By Wolverton, Cagle Cartoons - 1/15/2012 -
http://www.huffingtonpost.com/2012/01/13/mike-oneal-obama-death-prayer-psalm-109_n_1205059.html


By Steve Greenberg, Freelance, Los Angeles - 1/15/2012


By Daryl Cagle, MSNBC.com - 1/14/2012


By Stuart Carlson, January 15, 2012


By Stuart Carlson, January 14, 2012


By Walt Handelsman, January 13, 2012


By Ted Rall, January 16, 2012


By Steve Sack, January 16, 2012


By Tom Toles, January 16, 2012




By Jeff Danziger, January 16, 2012

Note: If these at some point disappear, I've exceeded my photobucket bandwidth on this account too

Michael H. Hunt: How Beijing Sees Us

How Beijing Sees Us
By Michael H. Hunt
1-16-12

What is China going to do? Now that our Middle East wars are winding down, this question has fixated the U.S. policy community and policy commentators. Even aspirants for high political office feel compelled to have an answer. Will a rising China accommodate to international norms and institutions or try to reshape or undermine them? Is Beijing predisposed to cooperate with countries along its long land and maritime border, or will it seek domination? Are the Chinese bent on displacing the United States as number one internationally, or will they limit their aspirations the better to focus on domestic affairs?

While everybody has an opinion, no one has a compelling answer. And with good reason. China’s Communist leaders make their decisions behind closed doors so outsiders are necessarily left in the dark. In any case, leaders at the top may not have a shared, coherent notion of the path ahead. And even if they do, their plans—like all plans—are hostage to contingent events.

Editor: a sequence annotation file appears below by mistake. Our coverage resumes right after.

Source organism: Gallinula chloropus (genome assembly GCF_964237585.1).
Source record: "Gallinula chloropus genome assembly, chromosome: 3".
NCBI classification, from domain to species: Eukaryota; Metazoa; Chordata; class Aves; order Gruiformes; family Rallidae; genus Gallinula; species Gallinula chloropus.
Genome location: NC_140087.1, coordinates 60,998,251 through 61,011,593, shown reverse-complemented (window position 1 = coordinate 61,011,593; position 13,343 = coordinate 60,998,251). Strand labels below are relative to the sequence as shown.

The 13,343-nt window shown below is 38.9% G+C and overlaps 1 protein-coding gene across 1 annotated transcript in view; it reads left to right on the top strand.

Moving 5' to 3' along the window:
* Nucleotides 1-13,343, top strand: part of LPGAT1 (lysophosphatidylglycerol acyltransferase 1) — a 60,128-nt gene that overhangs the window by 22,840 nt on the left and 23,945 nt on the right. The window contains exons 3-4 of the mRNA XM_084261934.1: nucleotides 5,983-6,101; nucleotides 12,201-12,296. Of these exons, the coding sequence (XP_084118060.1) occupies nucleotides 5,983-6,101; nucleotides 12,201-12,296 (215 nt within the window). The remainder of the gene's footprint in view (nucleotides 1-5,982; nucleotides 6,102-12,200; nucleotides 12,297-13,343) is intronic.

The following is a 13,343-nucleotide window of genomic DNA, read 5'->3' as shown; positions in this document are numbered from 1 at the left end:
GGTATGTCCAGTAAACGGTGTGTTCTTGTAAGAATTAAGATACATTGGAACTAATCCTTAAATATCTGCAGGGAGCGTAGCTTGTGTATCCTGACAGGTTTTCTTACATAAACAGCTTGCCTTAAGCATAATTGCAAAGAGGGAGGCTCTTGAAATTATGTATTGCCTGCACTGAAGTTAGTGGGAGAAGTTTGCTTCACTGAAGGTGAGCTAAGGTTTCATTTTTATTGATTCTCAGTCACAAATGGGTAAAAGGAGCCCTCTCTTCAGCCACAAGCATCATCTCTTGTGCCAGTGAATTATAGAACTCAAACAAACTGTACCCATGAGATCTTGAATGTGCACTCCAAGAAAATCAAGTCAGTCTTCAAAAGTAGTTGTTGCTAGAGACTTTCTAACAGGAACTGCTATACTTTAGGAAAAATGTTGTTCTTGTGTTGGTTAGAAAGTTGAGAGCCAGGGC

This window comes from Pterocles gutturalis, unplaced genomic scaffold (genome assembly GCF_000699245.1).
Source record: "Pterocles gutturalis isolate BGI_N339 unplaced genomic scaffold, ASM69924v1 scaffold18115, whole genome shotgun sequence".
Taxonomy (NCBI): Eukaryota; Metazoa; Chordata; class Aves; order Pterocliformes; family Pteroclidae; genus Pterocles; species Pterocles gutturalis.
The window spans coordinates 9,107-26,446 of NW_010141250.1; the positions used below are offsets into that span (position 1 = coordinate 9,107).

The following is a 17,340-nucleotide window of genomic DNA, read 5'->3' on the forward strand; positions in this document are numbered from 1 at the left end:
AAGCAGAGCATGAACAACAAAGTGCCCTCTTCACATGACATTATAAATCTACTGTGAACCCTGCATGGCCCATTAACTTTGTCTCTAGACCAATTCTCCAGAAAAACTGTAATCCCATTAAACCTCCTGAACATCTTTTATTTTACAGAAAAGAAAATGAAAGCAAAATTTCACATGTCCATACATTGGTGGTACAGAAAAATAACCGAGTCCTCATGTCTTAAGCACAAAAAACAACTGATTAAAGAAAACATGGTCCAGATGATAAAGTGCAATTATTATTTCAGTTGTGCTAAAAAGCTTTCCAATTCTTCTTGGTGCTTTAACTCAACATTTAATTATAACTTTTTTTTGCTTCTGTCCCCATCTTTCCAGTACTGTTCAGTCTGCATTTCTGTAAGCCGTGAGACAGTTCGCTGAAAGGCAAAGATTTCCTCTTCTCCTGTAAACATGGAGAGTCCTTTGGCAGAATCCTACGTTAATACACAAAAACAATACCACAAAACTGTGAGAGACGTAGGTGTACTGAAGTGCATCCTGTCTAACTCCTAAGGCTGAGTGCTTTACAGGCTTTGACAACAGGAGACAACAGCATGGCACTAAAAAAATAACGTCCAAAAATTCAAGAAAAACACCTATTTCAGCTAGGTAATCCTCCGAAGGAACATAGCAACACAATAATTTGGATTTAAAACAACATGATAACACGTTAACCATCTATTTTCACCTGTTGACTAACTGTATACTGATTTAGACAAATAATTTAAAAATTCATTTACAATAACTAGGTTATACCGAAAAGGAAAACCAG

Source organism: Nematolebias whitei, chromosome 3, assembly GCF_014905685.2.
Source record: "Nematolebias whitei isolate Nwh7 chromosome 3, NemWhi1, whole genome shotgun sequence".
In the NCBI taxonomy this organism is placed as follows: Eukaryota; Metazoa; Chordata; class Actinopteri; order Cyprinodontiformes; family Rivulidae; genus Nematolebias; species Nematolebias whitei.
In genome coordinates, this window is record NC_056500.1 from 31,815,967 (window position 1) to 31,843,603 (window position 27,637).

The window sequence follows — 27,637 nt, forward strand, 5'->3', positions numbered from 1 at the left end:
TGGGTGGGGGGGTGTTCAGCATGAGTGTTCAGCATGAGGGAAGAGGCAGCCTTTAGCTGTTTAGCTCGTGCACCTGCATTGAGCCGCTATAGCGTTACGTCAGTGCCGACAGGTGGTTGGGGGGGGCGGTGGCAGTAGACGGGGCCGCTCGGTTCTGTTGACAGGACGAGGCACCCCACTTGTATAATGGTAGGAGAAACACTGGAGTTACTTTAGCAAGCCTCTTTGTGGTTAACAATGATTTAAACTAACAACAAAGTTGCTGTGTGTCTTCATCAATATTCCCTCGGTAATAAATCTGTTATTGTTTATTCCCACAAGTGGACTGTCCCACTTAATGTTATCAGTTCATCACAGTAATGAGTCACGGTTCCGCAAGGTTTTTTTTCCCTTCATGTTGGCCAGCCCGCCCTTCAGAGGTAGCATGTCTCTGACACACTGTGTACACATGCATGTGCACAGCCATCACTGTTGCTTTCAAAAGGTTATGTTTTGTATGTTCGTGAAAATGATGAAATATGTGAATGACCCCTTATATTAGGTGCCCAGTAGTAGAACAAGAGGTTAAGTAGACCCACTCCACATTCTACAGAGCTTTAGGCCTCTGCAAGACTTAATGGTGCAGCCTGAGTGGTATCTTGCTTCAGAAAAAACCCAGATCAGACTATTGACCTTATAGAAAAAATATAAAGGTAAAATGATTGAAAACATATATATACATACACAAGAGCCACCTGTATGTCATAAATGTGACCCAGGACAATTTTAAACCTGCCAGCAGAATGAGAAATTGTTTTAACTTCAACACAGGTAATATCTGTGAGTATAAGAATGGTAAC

If the future is fuzzy, the past is not. A substantial historical literature offers solidly grounded insight on how Chinese officials and commentators have viewed the United States from the nineteenth century to the 1970s. (The single most helpful work is David Arkush and Leo Lee’s Land without Ghosts; for other relevant works see the bibliographical essay in the forthcoming Arc of Empire: American Wars in Asia from the Philippines to Vietnam.) Let me suggest three conclusions drawn from my reading of that literature. Each is pertinent to any attempt to interpret recent developments and predict the future.